Far Cry 3 and Spec Ops both ask heavy questions of gamers, questions about violence, human nature, and why we react in the ways we do. Is Lara Croft a representation of me, as a gamer in general, or, is she, in her increasingly easy dispatching of her enemies, meant to be a representation of women fighting back against the world depicted in video games?

If military games are meant to represent a male empowerment fantasy, then Tomb Raider might very well be a female empowerment fantasy. Lara has weapons, she has maps to fight through, she has enemies to kill, and at a certain point in the game, she has all the power. Her enemies might have guns and knives, yes, but she has a grenade launcher. If these men come for her, they will die; if they come near her friends, they will die. They stand no chance against the righteous anger that fuels the second half of the game, a completely justified desire to be free from this island helll.

This new Tomb Raider game is an origin story, explaining how Lara became the confident, sassy woman adventurer we know from her earlier incarnations. This origin version of her, seen through modern technology, shows flickers of that other woman beneath her surface, but she’s powered by confidence-born-of-anger. She toes the line between human and madness, but she does it in such a fashion that she retains her humanity. Unlike Far Cry and Spec Ops, Lara has her limits, but she also has enough strength of will to retain her true self, and what makes her a person.

What helps her retain her true self, however, is the situation that she has been forced into. Through application of force, physical and mental, she survives, but unlike other games that push survival as reward for completion of the campaign, I’m still not certain what I’m supposed to learn from Lara and her plight.

While I see shades of the fearless Lara-of-the-future, I also see a woman who is straddling that line between person and shadow-of-a-person. At one point, I started to see Lara as a moral conundrum: kill or be killed; sacrifice or save; rescue or abandon. Later, after watching a particularly disturbing sequence of Lara throwing herself from a cliff into a river filled with blood, and watching her head and eyes slowly break the surface, I wondered if she wasn’t meant to be a metaphor for primal feminine power.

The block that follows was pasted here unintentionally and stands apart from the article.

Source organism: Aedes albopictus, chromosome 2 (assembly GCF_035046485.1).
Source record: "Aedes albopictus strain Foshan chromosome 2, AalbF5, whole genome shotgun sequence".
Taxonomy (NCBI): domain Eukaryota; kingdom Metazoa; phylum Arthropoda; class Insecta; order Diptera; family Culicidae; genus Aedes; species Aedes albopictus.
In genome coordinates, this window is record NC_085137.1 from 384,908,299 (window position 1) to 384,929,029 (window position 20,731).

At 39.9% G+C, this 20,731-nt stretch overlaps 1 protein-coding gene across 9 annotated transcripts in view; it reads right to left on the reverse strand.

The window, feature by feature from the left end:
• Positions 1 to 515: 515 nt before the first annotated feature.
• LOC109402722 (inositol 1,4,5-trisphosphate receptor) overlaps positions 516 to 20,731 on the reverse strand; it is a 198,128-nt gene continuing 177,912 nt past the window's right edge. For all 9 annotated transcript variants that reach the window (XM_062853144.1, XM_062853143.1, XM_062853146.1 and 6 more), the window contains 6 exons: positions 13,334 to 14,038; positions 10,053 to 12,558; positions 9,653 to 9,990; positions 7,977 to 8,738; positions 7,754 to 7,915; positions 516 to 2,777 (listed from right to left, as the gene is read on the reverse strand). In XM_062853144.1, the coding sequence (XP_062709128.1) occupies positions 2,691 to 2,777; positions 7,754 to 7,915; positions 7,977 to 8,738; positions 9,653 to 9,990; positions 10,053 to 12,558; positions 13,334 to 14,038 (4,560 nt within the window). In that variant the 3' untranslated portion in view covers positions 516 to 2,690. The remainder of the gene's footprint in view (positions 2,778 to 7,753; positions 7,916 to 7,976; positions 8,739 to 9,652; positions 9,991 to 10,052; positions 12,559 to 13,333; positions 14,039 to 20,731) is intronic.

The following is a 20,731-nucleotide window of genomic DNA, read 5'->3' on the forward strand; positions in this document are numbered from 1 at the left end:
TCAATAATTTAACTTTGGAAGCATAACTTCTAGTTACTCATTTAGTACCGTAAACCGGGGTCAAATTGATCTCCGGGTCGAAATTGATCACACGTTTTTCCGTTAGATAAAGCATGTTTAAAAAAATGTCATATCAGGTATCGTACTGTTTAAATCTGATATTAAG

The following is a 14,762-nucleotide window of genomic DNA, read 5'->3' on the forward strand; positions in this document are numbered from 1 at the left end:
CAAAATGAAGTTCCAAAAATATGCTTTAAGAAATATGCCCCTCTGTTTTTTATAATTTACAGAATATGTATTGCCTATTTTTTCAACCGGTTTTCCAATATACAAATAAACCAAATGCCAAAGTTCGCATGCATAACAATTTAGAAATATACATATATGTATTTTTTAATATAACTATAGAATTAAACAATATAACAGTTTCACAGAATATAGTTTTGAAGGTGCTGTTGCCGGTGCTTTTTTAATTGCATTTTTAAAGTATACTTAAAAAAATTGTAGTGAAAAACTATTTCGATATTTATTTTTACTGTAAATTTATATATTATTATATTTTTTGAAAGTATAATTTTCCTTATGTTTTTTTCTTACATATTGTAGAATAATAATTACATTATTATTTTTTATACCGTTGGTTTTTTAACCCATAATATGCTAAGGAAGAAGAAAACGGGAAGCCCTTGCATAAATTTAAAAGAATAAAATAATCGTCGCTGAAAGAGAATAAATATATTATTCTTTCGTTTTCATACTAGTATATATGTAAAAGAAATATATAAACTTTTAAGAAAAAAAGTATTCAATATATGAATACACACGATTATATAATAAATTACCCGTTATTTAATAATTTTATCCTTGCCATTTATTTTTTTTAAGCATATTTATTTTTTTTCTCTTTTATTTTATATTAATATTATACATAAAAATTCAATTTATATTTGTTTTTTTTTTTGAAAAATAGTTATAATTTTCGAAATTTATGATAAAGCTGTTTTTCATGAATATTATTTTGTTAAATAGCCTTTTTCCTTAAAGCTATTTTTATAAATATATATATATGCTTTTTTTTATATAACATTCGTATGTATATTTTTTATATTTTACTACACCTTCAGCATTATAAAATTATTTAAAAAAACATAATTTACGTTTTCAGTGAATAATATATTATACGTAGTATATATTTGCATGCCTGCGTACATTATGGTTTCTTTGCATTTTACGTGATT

Video games have shown me plenty of male characters in these types of kill or be killed situations, and even the most mentally focused man will still crack under pressure. Lara’s cold exterior masks her rage, her fury at what’s being done to her friends and what might have been done to her. Men want to kill her, to force her to give up her life so they can go on living under their prophet’s demands. Lara intends to force them to play their game on her terms, and if those terms mean terrorizing them and hurting them as they intended to do to her, then she will, and she’ll retain her humanity despite it all.

Force is a theme throughout the game, whether through the forces of nature, the force of a man’s will, or the force that drives a woman to fight back with everything and anything at her disposal. Lara begins the game as a scared, hurt young woman; she becomes a confident, colder person by the end, secure in what she’s done, capable of processing it, and able to move on.

If she’s meant to represent women fighting back against the world, against a group of men who only see women as a means to an end – escape from hell – then I suppose they got the liberation they deserved. The only difference is that while a male savior might have come out of the experience disturbed and disempowered, Lara Croft comes out of the island knowing that she has all the power, and that when her enemies died, they were afraid. If that’s what a female empowerment fantasy is, then Tomb Raider might have succeeded, if the only way to combat fear is to be the instrument of fear, and to make your enemies see their potential victim as their certain executioner. That might be the truth I’ve taken away from Tomb Raider.

[Photo credit]

Filed Under: Action Adventure Criticism Psychological

About the Author:
Alexandra Geraets is an fan of story-driven video games. She's an even more avid fan of exploring how and why they resonate with all of us. Her essays have been found on Village Voice Media.